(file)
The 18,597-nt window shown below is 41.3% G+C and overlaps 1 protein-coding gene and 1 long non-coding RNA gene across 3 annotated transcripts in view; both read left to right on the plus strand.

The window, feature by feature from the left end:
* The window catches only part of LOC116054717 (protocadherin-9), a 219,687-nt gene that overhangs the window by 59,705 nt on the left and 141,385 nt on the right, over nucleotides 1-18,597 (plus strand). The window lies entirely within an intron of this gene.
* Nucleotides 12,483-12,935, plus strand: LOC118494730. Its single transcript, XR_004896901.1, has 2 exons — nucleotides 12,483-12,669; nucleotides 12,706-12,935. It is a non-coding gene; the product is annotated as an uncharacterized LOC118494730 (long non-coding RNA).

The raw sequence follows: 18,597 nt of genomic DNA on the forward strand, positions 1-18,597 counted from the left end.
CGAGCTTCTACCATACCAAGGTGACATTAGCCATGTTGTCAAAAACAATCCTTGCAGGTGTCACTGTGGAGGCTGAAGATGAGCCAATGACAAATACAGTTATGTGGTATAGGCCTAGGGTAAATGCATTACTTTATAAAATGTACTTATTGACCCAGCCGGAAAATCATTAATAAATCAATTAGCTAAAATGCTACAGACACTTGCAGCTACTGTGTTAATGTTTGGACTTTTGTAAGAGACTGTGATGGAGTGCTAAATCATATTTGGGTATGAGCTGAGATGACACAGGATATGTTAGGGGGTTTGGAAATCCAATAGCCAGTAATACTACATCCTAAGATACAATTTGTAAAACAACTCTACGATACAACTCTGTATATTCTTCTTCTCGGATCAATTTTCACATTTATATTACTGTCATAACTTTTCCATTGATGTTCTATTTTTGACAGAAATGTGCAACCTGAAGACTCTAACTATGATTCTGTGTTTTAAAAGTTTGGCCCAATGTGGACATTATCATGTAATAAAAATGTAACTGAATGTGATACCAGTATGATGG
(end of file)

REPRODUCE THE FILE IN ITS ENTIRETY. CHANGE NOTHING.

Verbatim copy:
The 18,597-nt window shown below is 41.3% G+C and overlaps 1 protein-coding gene and 1 long non-coding RNA gene across 3 annotated transcripts in view; both read left to right on the plus strand.

The window, feature by feature from the left end:
* The window catches only part of LOC116054717 (protocadherin-9), a 219,687-nt gene that overhangs the window by 59,705 nt on the left and 141,385 nt on the right, over nucleotides 1-18,597 (plus strand). The window lies entirely within an intron of this gene.
* Nucleotides 12,483-12,935, plus strand: LOC118494730. Its single transcript, XR_004896901.1, has 2 exons — nucleotides 12,483-12,669; nucleotides 12,706-12,935. It is a non-coding gene; the product is annotated as an uncharacterized LOC118494730 (long non-coding RNA).

The raw sequence follows: 18,597 nt of genomic DNA on the forward strand, positions 1-18,597 counted from the left end.
CGAGCTTCTACCATACCAAGGTGACATTAGCCATGTTGTCAAAAACAATCCTTGCAGGTGTCACTGTGGAGGCTGAAGATGAGCCAATGACAAATACAGTTATGTGGTATAGGCCTAGGGTAAATGCATTACTTTATAAAATGTACTTATTGACCCAGCCGGAAAATCATTAATAAATCAATTAGCTAAAATGCTACAGACACTTGCAGCTACTGTGTTAATGTTTGGACTTTTGTAAGAGACTGTGATGGAGTGCTAAATCATATTTGGGTATGAGCTGAGATGACACAGGATATGTTAGGGGGTTTGGAAATCCAATAGCCAGTAATACTACATCCTAAGATACAATTTGTAAAACAACTCTACGATACAACTCTGTATATTCTTCTTCTCGGATCAATTTTCACATTTATATTACTGTCATAACTTTTCCATTGATGTTCTATTTTTGACAGAAATGTGCAACCTGAAGACTCTAACTATGATTCTGTGTTTTAAAAGTTTGGCCCAATGTGGACATTATCATGTAATAAAAATGTAACTGAATGTGATACCAGTATGATGG